Please remember that every one of the first scriptures proclaimed at Mass during this year’s Lent has been an Old Testament reading about covenants- specifically the covenants that God made with the Israelites.
A covenant, understood simply, is a relationship. When God makes a covenant with the Israelites he is initiating a relationship. This relationship is best likened to marriage, in which the parties exchange vows and promise to be forever faithful.
The first covenant we heard about in our Lenten scriptures was the covenant with Noah- a covenant that was revealed in a magnificent sign that God displayed in the heavens.
The second covenant that we heard about in our Lenten scriptures was the covenant with Abraham- a covenant that was revealed in a terrifying request and sacrifice.
The third covenant that we heard about in our Lenten scriptures was covenant with Moses- a covenant that was written and explained in a text called the Law.
Last week, we heard of the horrifying consequences that beset the Israelites when they were unfaithful to the covenant. The Israelites gave themselves over to idolatry, worshipping wealth, pleasure, power and honors as gods, and in doing so severely compromised their relationship with God. Entering into a covenant with God is not a small matter and breaking a covenant with God is not without consequences.
This Sunday, the Old Testament Prophet Jeremiah foresees that God will make a new covenant with the Israelites, a covenant that will not be revealed by signs in the sky or in a terrifying request, or in a written text, but the new covenant will be (the prophet describes) “a covenant of the heart”- it is this covenant of the heart that will fulfill, perfect and surpass all the other previous covenants God had made with his people.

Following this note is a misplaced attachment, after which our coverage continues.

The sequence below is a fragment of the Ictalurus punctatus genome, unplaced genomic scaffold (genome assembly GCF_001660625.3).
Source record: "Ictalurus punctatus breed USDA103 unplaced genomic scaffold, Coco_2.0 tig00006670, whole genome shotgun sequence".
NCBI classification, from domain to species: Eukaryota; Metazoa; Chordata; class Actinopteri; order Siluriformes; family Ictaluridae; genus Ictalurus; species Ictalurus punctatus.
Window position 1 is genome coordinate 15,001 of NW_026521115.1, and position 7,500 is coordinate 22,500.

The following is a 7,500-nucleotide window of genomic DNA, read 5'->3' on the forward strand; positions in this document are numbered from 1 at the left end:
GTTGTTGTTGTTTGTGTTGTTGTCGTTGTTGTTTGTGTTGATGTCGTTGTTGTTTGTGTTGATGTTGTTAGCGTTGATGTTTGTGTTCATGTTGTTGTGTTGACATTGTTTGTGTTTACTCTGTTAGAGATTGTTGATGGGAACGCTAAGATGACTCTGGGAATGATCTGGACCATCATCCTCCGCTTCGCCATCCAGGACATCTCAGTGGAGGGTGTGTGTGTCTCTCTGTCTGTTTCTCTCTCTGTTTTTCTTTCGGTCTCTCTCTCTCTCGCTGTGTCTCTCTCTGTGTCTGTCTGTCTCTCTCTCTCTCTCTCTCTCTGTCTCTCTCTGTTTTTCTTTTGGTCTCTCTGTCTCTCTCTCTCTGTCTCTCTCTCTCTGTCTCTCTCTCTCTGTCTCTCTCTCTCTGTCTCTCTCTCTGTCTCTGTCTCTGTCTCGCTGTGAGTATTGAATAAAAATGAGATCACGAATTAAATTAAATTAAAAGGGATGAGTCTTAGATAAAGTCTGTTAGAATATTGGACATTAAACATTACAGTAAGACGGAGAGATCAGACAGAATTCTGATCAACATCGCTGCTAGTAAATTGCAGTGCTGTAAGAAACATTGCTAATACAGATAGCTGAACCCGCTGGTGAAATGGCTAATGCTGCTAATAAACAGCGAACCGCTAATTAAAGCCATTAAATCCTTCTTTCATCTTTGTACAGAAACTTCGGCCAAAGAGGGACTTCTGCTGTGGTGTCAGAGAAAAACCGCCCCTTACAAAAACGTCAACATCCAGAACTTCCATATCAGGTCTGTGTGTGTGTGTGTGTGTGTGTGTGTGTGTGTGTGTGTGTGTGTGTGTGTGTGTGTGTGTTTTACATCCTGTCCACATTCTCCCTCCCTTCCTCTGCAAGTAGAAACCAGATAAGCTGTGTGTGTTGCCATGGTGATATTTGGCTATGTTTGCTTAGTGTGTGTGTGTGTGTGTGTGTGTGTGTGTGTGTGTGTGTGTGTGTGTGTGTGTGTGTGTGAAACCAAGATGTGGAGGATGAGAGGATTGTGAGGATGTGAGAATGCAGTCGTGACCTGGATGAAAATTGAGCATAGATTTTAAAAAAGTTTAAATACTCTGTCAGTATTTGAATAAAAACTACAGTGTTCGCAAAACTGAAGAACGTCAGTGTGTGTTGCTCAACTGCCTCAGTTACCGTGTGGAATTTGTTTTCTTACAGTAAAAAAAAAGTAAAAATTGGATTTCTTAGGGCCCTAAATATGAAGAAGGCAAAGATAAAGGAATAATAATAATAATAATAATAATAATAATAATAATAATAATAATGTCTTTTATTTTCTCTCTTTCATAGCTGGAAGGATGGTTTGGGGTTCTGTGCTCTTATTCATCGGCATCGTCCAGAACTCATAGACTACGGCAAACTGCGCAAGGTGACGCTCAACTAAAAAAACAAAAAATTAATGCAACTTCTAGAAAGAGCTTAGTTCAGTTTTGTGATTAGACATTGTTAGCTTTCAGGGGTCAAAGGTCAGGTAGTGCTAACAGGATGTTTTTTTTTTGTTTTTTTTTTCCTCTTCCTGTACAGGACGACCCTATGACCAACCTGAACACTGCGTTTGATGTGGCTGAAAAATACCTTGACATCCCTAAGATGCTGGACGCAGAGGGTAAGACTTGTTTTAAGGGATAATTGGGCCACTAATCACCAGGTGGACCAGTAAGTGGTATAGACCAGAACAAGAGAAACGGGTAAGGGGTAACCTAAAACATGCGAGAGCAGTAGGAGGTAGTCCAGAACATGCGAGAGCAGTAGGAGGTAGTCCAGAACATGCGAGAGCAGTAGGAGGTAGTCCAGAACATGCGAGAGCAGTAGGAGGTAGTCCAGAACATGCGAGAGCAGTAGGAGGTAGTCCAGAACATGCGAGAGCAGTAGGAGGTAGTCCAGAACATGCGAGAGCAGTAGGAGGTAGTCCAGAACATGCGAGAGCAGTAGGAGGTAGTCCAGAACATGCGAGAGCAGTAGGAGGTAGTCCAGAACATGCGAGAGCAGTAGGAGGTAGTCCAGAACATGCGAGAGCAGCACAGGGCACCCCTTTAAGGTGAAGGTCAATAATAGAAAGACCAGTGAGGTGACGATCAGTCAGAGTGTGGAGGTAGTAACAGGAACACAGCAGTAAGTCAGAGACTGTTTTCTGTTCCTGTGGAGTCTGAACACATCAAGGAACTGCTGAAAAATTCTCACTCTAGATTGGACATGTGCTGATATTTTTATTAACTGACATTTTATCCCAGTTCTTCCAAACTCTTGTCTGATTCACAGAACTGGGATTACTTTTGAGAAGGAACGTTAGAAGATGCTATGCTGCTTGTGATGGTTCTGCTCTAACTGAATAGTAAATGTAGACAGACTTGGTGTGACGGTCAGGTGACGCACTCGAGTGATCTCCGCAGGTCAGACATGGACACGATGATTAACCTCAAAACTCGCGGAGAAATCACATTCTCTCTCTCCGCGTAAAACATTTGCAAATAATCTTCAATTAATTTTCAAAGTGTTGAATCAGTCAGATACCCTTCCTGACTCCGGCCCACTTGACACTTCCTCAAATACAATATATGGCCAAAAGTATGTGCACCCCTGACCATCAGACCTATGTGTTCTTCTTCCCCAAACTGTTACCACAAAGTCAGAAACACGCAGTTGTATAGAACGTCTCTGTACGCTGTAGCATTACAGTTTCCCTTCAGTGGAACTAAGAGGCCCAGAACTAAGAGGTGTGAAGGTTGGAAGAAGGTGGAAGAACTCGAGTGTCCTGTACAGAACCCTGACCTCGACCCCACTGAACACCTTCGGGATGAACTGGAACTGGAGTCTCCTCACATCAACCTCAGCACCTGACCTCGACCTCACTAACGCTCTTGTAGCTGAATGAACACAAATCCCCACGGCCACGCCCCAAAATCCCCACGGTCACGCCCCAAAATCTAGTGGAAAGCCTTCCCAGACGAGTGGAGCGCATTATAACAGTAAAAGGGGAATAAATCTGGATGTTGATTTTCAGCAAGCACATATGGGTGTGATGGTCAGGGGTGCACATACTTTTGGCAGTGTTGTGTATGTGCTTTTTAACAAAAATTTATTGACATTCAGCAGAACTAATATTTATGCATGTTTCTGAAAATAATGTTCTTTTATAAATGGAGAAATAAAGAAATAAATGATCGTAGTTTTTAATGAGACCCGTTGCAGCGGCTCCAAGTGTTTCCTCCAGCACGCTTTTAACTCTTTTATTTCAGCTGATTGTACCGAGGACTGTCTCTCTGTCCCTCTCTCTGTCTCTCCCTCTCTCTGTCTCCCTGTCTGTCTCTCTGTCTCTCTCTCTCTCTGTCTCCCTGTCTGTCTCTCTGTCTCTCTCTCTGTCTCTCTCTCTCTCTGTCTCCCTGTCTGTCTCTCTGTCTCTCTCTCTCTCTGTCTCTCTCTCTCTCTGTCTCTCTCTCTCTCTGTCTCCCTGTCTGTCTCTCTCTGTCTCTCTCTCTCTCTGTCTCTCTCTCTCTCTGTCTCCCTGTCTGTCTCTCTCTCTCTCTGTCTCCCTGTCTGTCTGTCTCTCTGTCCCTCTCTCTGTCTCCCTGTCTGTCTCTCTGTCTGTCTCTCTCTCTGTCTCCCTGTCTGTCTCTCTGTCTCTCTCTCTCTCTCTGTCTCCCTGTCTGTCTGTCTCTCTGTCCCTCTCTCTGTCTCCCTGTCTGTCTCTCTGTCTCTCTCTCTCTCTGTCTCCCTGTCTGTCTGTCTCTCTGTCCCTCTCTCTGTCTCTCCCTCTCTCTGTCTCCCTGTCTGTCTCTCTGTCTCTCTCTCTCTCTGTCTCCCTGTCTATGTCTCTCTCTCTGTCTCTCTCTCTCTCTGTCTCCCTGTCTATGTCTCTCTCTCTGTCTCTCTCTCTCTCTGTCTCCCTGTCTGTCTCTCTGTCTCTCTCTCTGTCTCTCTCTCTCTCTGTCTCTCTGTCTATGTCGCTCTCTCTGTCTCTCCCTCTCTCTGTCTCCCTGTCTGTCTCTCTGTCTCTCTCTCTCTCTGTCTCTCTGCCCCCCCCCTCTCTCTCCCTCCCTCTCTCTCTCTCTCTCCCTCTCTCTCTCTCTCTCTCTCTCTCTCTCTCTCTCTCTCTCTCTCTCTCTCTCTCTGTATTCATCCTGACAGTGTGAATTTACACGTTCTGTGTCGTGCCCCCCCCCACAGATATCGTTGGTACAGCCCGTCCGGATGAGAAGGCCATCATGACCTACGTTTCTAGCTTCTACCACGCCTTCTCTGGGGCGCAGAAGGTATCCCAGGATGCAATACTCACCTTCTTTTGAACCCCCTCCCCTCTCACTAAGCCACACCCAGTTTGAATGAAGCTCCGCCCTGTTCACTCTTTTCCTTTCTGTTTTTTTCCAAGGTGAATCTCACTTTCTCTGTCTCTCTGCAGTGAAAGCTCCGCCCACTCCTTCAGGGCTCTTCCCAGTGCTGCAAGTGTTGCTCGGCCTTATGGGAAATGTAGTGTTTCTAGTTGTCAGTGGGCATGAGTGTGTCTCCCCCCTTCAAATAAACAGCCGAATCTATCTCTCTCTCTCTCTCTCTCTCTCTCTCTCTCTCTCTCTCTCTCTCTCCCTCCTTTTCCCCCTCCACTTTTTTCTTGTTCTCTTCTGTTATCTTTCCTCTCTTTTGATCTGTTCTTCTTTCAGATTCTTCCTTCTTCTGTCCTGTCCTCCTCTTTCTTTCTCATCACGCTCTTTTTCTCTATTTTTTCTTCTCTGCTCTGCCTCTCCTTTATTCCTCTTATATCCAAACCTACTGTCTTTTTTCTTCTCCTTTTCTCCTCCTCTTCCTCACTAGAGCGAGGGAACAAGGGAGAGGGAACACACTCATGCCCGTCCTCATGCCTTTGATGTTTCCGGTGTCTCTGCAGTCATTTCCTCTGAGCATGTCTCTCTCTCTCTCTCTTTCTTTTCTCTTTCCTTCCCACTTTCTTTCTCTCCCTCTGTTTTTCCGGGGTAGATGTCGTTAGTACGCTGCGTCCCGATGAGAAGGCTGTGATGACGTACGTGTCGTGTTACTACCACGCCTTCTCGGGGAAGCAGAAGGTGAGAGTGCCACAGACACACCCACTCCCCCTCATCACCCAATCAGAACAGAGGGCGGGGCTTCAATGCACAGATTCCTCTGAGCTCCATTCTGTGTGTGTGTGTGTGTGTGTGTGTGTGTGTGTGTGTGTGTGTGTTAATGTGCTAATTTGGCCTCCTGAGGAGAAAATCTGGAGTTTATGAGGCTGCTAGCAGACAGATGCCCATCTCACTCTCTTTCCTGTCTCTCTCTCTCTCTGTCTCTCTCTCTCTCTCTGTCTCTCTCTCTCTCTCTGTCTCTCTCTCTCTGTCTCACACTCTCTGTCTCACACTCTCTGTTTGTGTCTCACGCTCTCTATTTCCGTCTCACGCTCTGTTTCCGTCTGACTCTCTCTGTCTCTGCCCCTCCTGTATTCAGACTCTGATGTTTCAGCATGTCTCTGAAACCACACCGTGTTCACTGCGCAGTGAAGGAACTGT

What is this mysterious covenant of the heart? It is the Lord Jesus. He is God’s covenant of the heart, the means by which he establishes a relationship with us that is unlike any other covenant before him.
Why is the covenant God makes with us in the Lord Jesus so unique?
Because God in Christ establishes a relationship with us by accepting for himself a human nature, and through that human nature, living, like us, a real, human life. God does not just declare himself to be in a relationship with us, but becomes a man, and invites us to know him, and in knowing him, become his family and friends.
Now remember, this new covenant of the heart means that God shows his love for us by experiencing for himself all that it means to be human- including suffering and death. He accepts the experience of having a real body of flesh, muscle and bone and a real heart that beat with real blood. He knew for himself what it was to love us in his body and felt the pain of our refusal of him in his body.
He also, in his body, did something for us that was as surprising as it was unexpected and undeserved. God in Christ effected what is best described as a marvelous exchange- receiving from us a human life so that we could receive from him a share in his divine life. All this, is the meaning of God’s covenant of the heart.
It is also the point that is being made in our second scripture, an excerpt from the New Testament Letter to the Hebrews.